Maria Antonietta Mameli: photos
In celebration of the 100th Anniversary of Grand Central Station.
Curated by Renato Miracco in collaboration with the Bruce Silverstein Gallery
Photographer Maria Antonietta Mameli (featured in TIME Magazine) presents a new series, Grand Central Station, Continued, inspired by the recent 100th anniversary of Grand Central Terminal. The artist had already completed a photographic series set in Grand Central in 2008, but news in 2012 of the impending centennial celebrations galvanized her into a second foray of “capturing on camera the very busy New Yorkers and tourists, who every day have the good fortune to cross this amazing space full of light and energy.”
For years Mameli’s work has focused on New Yorkers in motion. Her figures, generally seen from a distance, have often been shown as black silhouettes on a flat, white ground from which natural surroundings have been digitally removed. In Grand Central Station, Continued, Mameli’s tiny figures are lit as if by a centrally placed light source, illuminating some features of her subjects and obscuring others. The surrounding inky darkness suggests the vast stretches of moody commuter tunnels and passageways emanating through and beyond Grand Central. “One of the artist’s hallmarks” writes curator Renato Miracco “is her ability to give voice to silence, to barely lit faces, to emptiness and our urban surroundings.” The photographs evoke the experience of watching a theatrical performance—or of the equally theatrical effects of observing human figures as they move through the darkness and light of a medieval European church. “These photos are not fiction”, writes Miracco, “nor are they romanticized tales. They are historical documents because the people, the events and emotions they depict are real and tell true stories.” Miracco suggests that the photos have a neorealist “gaze” that “isn’t passive or mimetic, nor is it neutral. On the contrary, it is an inclusive and comprehensive gaze which aims at embracing the chosen spot in its fullness and at the same time, creating a world where one can almost sense a parallel reality where daylight is precious and nights are dark and shrouded in mystery.”
In her artist's statement Mameli says “By cutting everything off, I remove every possible element of distraction to focus on reality and surrounding emotional life through a telescope, so that space and time become non-existent. By reducing the subjects to minimal size, I force the viewer to get closer to my work not only physically, but also emotionally. I created my aesthetic space where the facets of the human condition are under the sharp scrutiny of my lenses.”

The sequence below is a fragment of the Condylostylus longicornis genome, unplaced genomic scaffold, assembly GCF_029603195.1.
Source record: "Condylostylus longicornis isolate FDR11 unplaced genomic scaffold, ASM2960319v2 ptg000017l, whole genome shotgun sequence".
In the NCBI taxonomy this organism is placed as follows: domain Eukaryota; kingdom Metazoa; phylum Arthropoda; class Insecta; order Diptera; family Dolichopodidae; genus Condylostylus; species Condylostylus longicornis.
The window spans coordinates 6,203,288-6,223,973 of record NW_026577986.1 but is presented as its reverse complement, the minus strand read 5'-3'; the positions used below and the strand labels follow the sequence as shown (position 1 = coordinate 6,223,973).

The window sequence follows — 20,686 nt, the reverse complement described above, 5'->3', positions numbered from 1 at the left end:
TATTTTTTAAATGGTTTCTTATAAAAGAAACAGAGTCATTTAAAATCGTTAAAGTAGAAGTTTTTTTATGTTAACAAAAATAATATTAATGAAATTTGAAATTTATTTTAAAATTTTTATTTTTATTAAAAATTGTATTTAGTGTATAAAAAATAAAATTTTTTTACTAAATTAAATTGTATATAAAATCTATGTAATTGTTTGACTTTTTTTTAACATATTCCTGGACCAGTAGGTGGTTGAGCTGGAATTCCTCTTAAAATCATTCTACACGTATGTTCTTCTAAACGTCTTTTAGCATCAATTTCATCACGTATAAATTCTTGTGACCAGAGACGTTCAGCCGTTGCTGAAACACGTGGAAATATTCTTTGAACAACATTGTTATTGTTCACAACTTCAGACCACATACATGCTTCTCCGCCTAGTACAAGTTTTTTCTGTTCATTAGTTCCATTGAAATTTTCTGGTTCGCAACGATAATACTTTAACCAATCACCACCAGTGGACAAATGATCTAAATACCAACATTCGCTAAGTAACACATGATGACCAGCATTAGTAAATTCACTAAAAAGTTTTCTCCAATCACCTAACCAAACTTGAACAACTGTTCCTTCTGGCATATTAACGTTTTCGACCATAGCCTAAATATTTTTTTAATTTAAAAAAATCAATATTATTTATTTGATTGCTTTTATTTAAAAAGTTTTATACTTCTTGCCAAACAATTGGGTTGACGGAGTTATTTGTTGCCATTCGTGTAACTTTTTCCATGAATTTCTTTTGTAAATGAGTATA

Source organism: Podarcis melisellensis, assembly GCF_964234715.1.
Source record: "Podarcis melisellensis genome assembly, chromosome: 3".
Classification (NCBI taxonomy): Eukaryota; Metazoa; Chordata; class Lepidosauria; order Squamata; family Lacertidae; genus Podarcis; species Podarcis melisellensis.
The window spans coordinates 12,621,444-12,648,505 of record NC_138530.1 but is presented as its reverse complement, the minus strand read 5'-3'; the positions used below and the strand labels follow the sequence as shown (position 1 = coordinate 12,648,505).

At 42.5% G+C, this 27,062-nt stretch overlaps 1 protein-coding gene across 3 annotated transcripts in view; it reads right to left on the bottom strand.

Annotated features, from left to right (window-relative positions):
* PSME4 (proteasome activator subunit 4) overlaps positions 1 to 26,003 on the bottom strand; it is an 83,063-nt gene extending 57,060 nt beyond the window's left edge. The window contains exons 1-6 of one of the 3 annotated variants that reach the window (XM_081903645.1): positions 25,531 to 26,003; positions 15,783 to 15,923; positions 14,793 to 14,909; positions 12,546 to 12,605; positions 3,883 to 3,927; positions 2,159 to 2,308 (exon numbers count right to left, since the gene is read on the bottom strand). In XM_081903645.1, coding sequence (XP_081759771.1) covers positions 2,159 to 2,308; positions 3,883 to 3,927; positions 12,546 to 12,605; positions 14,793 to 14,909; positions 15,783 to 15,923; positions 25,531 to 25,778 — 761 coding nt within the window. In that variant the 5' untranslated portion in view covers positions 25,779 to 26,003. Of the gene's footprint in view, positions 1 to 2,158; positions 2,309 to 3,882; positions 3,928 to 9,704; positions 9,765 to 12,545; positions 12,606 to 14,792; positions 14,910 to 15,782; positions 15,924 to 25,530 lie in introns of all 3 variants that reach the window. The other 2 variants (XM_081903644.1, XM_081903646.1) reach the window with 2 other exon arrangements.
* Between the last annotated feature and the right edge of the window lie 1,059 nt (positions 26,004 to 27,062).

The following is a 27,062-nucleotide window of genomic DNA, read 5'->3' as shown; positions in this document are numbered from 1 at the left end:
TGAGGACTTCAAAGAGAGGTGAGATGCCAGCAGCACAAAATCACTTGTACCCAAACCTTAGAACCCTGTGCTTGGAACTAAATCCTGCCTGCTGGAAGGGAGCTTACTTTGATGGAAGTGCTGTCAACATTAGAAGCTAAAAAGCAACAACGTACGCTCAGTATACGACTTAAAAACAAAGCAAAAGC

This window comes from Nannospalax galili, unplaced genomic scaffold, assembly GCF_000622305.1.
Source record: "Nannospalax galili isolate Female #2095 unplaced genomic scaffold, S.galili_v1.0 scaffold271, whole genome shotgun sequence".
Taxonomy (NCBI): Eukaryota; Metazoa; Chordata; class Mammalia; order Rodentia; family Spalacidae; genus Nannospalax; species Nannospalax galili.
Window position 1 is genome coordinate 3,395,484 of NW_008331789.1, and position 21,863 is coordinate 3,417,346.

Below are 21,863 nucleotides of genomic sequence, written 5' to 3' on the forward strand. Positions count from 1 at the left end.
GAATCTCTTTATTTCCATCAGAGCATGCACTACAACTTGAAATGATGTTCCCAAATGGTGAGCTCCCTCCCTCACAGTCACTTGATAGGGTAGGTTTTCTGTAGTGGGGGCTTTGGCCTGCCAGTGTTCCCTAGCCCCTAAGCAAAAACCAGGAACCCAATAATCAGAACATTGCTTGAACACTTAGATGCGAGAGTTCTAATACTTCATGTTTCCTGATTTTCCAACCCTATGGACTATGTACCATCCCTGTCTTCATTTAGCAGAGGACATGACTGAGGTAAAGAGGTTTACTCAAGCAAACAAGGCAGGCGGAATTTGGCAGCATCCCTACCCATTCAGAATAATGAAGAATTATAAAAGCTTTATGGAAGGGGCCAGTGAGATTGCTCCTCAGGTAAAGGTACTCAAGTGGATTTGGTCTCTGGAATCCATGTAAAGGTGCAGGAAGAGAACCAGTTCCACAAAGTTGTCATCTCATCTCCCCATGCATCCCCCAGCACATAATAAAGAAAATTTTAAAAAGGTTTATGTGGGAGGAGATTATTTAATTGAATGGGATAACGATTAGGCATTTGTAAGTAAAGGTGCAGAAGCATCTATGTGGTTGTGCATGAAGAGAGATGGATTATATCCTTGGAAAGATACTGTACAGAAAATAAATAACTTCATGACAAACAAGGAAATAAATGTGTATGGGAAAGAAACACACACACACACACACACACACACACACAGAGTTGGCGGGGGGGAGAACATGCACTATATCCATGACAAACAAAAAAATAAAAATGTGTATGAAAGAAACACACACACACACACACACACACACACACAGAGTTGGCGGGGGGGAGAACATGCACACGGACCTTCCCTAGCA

Grand Central Station, Continued, was completed over two years in 2012–13. The exhibition, comprised of ten photographs shot on film with a Leica M6 camera, has been organized in collaboration with the Bruce Silverstein Gallery and with the support of co-sponsors, Circolo Shardana USA and Melchionna & Gandolfo LLP.
Exhibition of photographs continues through Dec. 12 (deadline extended)
Gallery hours: 10:00 am – 4:30 pm, Monday – Friday
By minimizing the compositional elements within her images, Maria Antonietta Mameli’s work calls attention to both the temporal beauty of her anonymous subjects and the simplicity of the photographic medium. Her work unites photography’s most essential components: light and form using these components to isolate the poetry inherent in life's minutiae. Her most recent work, Human Observations - Grand Central Station,Continued, is a conceptual extension of the previous Grand Central Series. The artist has received critical praise for the innovative visual language she created to express her aesthetic vision.
Born in 1969 in Cagliari, Italy, Maria Antonietta Mameli is a self-taught artist. She is represented exclusively by the Bruce Silverstein Gallery where she has had three solo exhibitions: two in New York and one with Silverstein Gallery at Pulse, Miami. Since the late 2000s, Mameli’s work has been the subject of exhibitions at prominent venues internationally including a solo show at the Museum Marino Marini in Florence, Italy; Paris Photo, France; Art Basel, Basel and Miami; the Armory Show, New York. Her work is included in numerous public and private collections. The artist lives and works in New York City.
Renato Miracco has curated over 100 exhibitions, most notably at the Metropolitan Museum of Art, NYC; the Morgan Library, NYC; the Tate Modern, London; the Venice Biennale; and the Museum of Modern Art, Bologna. He has been an art advisor at the Venice Biennale, among other venues. He is currently the Cultural Attaché to the Italian Embassy in Washington, D.C.